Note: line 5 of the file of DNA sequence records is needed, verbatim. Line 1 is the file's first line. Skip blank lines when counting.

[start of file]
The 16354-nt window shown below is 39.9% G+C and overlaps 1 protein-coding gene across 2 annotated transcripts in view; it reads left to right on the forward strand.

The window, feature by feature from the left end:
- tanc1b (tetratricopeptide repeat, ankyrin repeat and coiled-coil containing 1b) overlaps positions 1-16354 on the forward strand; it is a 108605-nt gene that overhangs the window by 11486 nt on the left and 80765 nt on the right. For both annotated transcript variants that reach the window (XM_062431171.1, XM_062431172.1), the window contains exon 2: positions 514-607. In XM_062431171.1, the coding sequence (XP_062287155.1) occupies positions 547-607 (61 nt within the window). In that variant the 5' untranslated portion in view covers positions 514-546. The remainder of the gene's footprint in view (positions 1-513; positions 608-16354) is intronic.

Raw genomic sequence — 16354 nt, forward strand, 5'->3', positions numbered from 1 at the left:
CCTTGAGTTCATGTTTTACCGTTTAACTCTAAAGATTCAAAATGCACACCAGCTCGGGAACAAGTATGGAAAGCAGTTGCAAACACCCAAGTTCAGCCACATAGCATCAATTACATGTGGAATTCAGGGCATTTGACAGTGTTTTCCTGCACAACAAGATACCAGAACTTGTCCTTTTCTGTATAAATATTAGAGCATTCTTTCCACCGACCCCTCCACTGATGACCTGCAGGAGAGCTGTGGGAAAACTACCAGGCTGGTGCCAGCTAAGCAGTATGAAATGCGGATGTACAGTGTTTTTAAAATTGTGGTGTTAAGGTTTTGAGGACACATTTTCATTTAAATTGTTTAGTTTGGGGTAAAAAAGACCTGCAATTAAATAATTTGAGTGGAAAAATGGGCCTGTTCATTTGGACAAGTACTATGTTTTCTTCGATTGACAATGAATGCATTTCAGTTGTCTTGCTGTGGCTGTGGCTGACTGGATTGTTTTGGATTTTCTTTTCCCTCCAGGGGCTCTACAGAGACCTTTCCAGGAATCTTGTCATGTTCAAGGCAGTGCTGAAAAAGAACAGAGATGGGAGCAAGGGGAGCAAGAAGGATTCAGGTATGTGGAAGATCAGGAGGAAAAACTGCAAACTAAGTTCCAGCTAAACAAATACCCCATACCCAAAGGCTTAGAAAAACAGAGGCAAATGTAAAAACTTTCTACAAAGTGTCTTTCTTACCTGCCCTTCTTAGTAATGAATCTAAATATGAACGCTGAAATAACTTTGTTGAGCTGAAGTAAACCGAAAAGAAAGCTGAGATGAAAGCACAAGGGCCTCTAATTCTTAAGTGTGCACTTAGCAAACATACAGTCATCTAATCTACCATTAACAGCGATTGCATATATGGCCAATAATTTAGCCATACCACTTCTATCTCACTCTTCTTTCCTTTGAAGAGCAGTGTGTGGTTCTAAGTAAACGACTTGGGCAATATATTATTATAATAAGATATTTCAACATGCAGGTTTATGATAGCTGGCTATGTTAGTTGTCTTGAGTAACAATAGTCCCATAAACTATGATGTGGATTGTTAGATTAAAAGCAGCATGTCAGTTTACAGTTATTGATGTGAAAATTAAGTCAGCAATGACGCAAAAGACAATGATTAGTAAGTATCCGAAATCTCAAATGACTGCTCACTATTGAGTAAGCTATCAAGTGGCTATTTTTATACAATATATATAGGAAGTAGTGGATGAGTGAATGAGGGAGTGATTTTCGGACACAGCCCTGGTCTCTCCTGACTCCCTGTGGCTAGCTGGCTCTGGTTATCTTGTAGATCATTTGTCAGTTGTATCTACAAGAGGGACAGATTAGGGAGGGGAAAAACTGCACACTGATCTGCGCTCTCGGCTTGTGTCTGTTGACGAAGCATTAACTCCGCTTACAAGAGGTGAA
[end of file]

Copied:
CCTTGAGTTCATGTTTTACCGTTTAACTCTAAAGATTCAAAATGCACACCAGCTCGGGAACAAGTATGGAAAGCAGTTGCAAACACCCAAGTTCAGCCACATAGCATCAATTACATGTGGAATTCAGGGCATTTGACAGTGTTTTCCTGCACAACAAGATACCAGAACTTGTCCTTTTCTGTATAAATATTAGAGCATTCTTTCCACCGACCCCTCCACTGATGACCTGCAGGAGAGCTGTGGGAAAACTACCAGGCTGGTGCCAGCTAAGCAGTATGAAATGCGGATGTACAGTGTTTTTAAAATTGTGGTGTTAAGGTTTTGAGGACACATTTTCATTTAAATTGTTTAGTTTGGGGTAAAAAAGACCTGCAATTAAATAATTTGAGTGGAAAAATGGGCCTGTTCATTTGGACAAGTACTATGTTTTCTTCGATTGACAATGAATGCATTTCAGTTGTCTTGCTGTGGCTGTGGCTGACTGGATTGTTTTGGATTTTCTTTTCCCTCCAGGGGCTCTACAGAGACCTTTCCAGGAATCTTGTCATGTTCAAGGCAGTGCTGAAAAAGAACAGAGATGGGAGCAAGGGGAGCAAGAAGGATTCAGGTATGTGGAAGATCAGGAGGAAAAACTGCAAACTAAGTTCCAGCTAAACAAATACCCCATACCCAAAGGCTTAGAAAAACAGAGGCAAATGTAAAAACTTTCTACAAAGTGTCTTTCTTACCTGCCCTTCTTAGTAATGAATCTAAATATGAACGCTGAAATAACTTTGTTGAGCTGAAGTAAACCGAAAAGAAAGCTGAGATGAAAGCACAAGGGCCTCTAATTCTTAAGTGTGCACTTAGCAAACATACAGTCATCTAATCTACCATTAACAGCGATTGCATATATGGCCAATAATTTAGCCATACCACTTCTATCTCACTCTTCTTTCCTTTGAAGAGCAGTGTGTGGTTCTAAGTAAACGACTTGGGCAATATATTATTATAATAAGATATTTCAACATGCAGGTTTATGATAGCTGGCTATGTTAGTTGTCTTGAGTAACAATAGTCCCATAAACTATGATGTGGATTGTTAGATTAAAAGCAGCATGTCAGTTTACAGTTATTGATGTGAAAATTAAGTCAGCAATGACGCAAAAGACAATGATTAGTAAGTATCCGAAATCTCAAATGACTGCTCACTATTGAGTAAGCTATCAAGTGGCTATTTTTATACAATATATATAGGAAGTAGTGGATGAGTGAATGAGGGAGTGATTTTCGGACACAGCCCTGGTCTCTCCTGACTCCCTGTGGCTAGCTGGCTCTGGTTATCTTGTAGATCATTTGTCAGTTGTATCTACAAGAGGGACAGATTAGGGAGGGGAAAAACTGCACACTGATCTGCGCTCTCGGCTTGTGTCTGTTGACGAAGCATTAACTCCGCTTACAAGAGGTGAA